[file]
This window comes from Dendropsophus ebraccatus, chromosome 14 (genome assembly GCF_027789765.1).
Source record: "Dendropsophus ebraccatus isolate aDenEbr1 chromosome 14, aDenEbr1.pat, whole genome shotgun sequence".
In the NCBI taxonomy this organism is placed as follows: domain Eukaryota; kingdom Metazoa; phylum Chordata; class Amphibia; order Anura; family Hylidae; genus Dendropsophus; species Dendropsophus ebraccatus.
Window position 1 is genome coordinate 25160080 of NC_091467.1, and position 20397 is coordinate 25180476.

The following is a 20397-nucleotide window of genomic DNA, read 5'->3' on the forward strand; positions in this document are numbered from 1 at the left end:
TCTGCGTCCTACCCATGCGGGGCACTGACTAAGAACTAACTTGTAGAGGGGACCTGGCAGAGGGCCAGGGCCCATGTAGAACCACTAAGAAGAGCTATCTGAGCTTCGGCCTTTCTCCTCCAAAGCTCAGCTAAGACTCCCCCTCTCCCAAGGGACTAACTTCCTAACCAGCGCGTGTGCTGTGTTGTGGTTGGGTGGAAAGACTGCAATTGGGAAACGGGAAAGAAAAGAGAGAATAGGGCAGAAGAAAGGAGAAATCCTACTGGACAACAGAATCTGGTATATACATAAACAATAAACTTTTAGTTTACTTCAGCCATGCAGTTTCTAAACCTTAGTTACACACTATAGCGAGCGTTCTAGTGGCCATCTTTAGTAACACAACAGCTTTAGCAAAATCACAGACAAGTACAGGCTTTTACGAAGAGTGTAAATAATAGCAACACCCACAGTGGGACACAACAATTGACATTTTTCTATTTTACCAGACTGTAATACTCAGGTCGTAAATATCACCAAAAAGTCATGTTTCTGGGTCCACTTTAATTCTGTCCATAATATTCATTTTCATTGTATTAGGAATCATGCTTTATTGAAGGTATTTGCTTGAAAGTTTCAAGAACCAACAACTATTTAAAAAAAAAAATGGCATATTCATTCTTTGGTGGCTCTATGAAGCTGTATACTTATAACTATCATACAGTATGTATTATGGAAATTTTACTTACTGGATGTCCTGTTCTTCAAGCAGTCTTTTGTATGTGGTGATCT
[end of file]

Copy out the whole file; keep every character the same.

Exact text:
This window comes from Dendropsophus ebraccatus, chromosome 14 (genome assembly GCF_027789765.1).
Source record: "Dendropsophus ebraccatus isolate aDenEbr1 chromosome 14, aDenEbr1.pat, whole genome shotgun sequence".
In the NCBI taxonomy this organism is placed as follows: domain Eukaryota; kingdom Metazoa; phylum Chordata; class Amphibia; order Anura; family Hylidae; genus Dendropsophus; species Dendropsophus ebraccatus.
Window position 1 is genome coordinate 25160080 of NC_091467.1, and position 20397 is coordinate 25180476.

The following is a 20397-nucleotide window of genomic DNA, read 5'->3' on the forward strand; positions in this document are numbered from 1 at the left end:
TCTGCGTCCTACCCATGCGGGGCACTGACTAAGAACTAACTTGTAGAGGGGACCTGGCAGAGGGCCAGGGCCCATGTAGAACCACTAAGAAGAGCTATCTGAGCTTCGGCCTTTCTCCTCCAAAGCTCAGCTAAGACTCCCCCTCTCCCAAGGGACTAACTTCCTAACCAGCGCGTGTGCTGTGTTGTGGTTGGGTGGAAAGACTGCAATTGGGAAACGGGAAAGAAAAGAGAGAATAGGGCAGAAGAAAGGAGAAATCCTACTGGACAACAGAATCTGGTATATACATAAACAATAAACTTTTAGTTTACTTCAGCCATGCAGTTTCTAAACCTTAGTTACACACTATAGCGAGCGTTCTAGTGGCCATCTTTAGTAACACAACAGCTTTAGCAAAATCACAGACAAGTACAGGCTTTTACGAAGAGTGTAAATAATAGCAACACCCACAGTGGGACACAACAATTGACATTTTTCTATTTTACCAGACTGTAATACTCAGGTCGTAAATATCACCAAAAAGTCATGTTTCTGGGTCCACTTTAATTCTGTCCATAATATTCATTTTCATTGTATTAGGAATCATGCTTTATTGAAGGTATTTGCTTGAAAGTTTCAAGAACCAACAACTATTTAAAAAAAAAAATGGCATATTCATTCTTTGGTGGCTCTATGAAGCTGTATACTTATAACTATCATACAGTATGTATTATGGAAATTTTACTTACTGGATGTCCTGTTCTTCAAGCAGTCTTTTGTATGTGGTGATCT